Lecture  MWF: 10:00  10:50 AM (ENGR 308 / Online) 
Lecturer 
Joseph Picone, Professor Office: ENGR 718 Office Hours: (MWF) 08:00 AM  10:00 AM Phone: 2152044841 (desk); 7088482846 (cell  preferred) Email: picone@temple.edu Zoom: picone@temple.edu or joseph.picone@gmail.com 
Google Group URL:
https://groups.google.com/g/temple_engineering_ece8527
Google Group Email: temple_engineering_ece8527@googlegroups.com 

Website  http://www.isip.piconepress.com/courses/temple/ece_8527 
Required Textbook 
A. Lindholm, N. Wahlstrom, F. Lindsten and T. Schon, Machine Learning: A First Course for Engineering and Scientists, Cambridge University Press, New York, New York, USA, ISBN: 9781108843607, pp. 338, 2022. URL: http://smlbook.org/book/smlbookdraftlatest.pdf 
Reference Textbooks 
There are a lot of textbooks available online. Most modern textbooks focus on neural networks or deep learning. While these are important topics, our goal in this course is to give you a broad perspective of the field. Technology changes quickly, so you need to have a good background in the fundamentals, and need to understand how to do more than just "button push."
Those wishing to build their theoretical background in
this area will find this book useful:

Prerequisites  ECE 8527: ENGR 5022 (minimum grade: B) ENGR 5033 (minimum grade: B) ECE 4527: ECE 3512 (minimum grade: C) ECE 3522 (minimum grade: C) 
Pattern recognition theory and practice is concerned with the
design, analysis, and development of methods for the
classification or description of patterns, objects, signals, and
processes. At the heart of this discipline is our ability infer
the statistical behavior of data from limited data sets, and to
assign data to classes based on generalized notions of distances
in a probabilistic space. Many commercial applications of pattern
recognition exist today, including voice recognition (e.g., Amazon
Alexa), fingerprint classification (e.g., MacBook Pro touch bar),
and retinal scanners (e.g., your favorite cheesy scifi movie).
Machine learning is a field that is at least 50 years old. Recent
advances in deep learning, starting around 2005, have
have revolutionized the field. Today, machine learning is one
of the most active areas of engineering and is enjoying
unprecedented levels of success. However, to understand why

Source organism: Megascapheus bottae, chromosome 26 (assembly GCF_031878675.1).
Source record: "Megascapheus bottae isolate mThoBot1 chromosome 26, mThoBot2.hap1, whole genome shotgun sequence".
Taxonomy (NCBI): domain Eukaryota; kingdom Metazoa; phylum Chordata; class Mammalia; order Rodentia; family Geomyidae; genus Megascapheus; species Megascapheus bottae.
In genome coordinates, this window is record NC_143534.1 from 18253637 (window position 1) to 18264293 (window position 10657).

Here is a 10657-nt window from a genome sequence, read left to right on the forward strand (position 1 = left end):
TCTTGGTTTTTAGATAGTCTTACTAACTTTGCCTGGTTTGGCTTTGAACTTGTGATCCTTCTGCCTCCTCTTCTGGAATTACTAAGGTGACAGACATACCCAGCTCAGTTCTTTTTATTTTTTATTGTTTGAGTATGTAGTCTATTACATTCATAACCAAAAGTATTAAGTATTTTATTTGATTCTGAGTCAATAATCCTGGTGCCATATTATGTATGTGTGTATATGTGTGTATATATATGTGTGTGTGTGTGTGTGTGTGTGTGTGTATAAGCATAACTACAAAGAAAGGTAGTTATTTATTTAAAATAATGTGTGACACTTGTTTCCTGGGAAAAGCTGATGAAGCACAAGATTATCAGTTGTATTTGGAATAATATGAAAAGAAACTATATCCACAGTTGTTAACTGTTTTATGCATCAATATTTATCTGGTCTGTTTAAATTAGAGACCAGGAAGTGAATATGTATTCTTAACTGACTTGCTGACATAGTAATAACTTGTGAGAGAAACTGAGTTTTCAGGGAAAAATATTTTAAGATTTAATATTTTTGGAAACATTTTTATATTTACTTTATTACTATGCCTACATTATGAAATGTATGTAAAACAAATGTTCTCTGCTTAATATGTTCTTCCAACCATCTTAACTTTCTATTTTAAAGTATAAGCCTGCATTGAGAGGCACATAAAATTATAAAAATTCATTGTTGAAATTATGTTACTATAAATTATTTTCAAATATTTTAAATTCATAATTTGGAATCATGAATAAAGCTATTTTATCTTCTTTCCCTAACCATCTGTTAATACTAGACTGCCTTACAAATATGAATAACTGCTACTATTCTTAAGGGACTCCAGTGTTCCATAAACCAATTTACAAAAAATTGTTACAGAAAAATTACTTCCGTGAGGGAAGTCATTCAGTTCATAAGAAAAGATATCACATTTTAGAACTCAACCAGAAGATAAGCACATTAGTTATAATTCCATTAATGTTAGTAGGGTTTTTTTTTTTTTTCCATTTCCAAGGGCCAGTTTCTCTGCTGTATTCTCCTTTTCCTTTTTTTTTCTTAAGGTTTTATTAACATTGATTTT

these techniques work, we must build a background in traditional
pattern recognition and machine learning concepts such as
maximum likelihood decision theory, Bayesian estimation,
nonparametric methods such as decision trees and support
vector machines and temporal modeling approaches such as
hidden Markov models. This course is designed to give you
a strong background in fundamentals, yet also introduce you
to the tools necessary to implement these algorithms.


Exam No. 1  15% 
Exam No. 2  15% 
Exam No. 3  15% 
Final Exam  15% 
Computer Homework  40% 
TOTAL:  100% 







Introduction: An Overview of Machine Learning  1.1  1.3 



Decision Theory: Bayes Rule  9.1, 9.2 



Decision Theory: Gaussian Classifiers  9.3, 9.4 



Decision Theory: Generalized Gaussian Classifiers  9.5  9.A 



Parameter Estimation: Maximum Likelihood  3.1 



Parameter Estimation: The Bayesian Approach  9.2 



Decision Theory: Discriminant Analysis  10.4 



Parameter Estimation: The Expectation Maximization Theorem  10.1 



Hidden Markov Models: Introduction  Notes 



Hidden Markov Models: Evaluation  Notes 



Hidden Markov Models: Decoding and Dynamic Programming  Notes 



Hidden Markov Models: Parameter Reestimation and Continuous Distributions  Notes 



Exam No. 1 (Lectures 01  09)  Notes 



Parameter Estimation: Information Theory Review  Notes 



Parameter Estimation: Discriminative Training  Notes 



Experimental Design: Foundations of Machine Learning  11.1  11.6 



Experimental Design: Statistical Significance and Confidence  Notes 



Parameter Estimation: Jacknifing, Boostrapping and Combining Classifiers  4.4 – 4.6, 7.1  7.5 



Parameter Estimation: Nonparametric Techniques  4.5, 4.6 



Unsupervised Learning: Clustering  10.2 



Unsupervised Learning: Hierarchical Clustering  10.3  10.5 



Supervised Learning: Decision Trees  2.3, 7.1  7.5 



Supervised Learning: Support Vector Machines  8.1  8.B 



Neural Networks: Introduction  6.1, 6.2, 6.A 



Neural Networks: Vanishing Gradients and Regularization  3.3, 5.3 



Exams: Exam No. 2 (Lectures 1024)  Notes 



Neural Networks: Linear and Logistic Regression  3.1  3.A 



Neural Networks: Deep Learning  Notes 



Neural Networks: Alternative Architectures  11.1  11.3 



Neural Networks: Deep Generative Models and Autoencoders  10.3 



Neural Networks: Alternative Supervision Strategies  6.1, 6.2 



Neural Networks: Transfer Learning  Notes 



Neural Networks: Alternative Activation Functions and Optimizers  5.4  5.6 



Attention and Transformers  Notes 



More About Transformers  10.3  10.4 



Transformer Architectures  Notes 



Expainability in AI  Notes 



Trustworthiness in AI  Notes 



Exam No. 3 (Lectures 25  37)  Notes 



Applications: Human Language Technology (Sequential Decoding)  Notes 



Applications: Large Language Models and the ChatGPT Revolution  Notes 



Applications: Sampling Techniques and Quantum Computing  Notes 



Final Exam (08:00 AM  10:00 AM)  N/A 






Gaussian Distributions 


Bayesian Decision Theory 


ML and Bayesian Parameter Estimation 


Gaussian Mixture Distribution Parameter Estimation 


Dynamic Programming 


Hidden Markov Models (HHMs) 


Information Theory and Statistical Significance 


LDA, KNearest Neighbors and KMeans Clustering 


Bootstrapping, Bagging and Combining Classifiers 


Nonparametric Classifiers, ROC Curves and AUC 


Multilayer Perceptrons 


Convolutional Neural Networks 


Transformers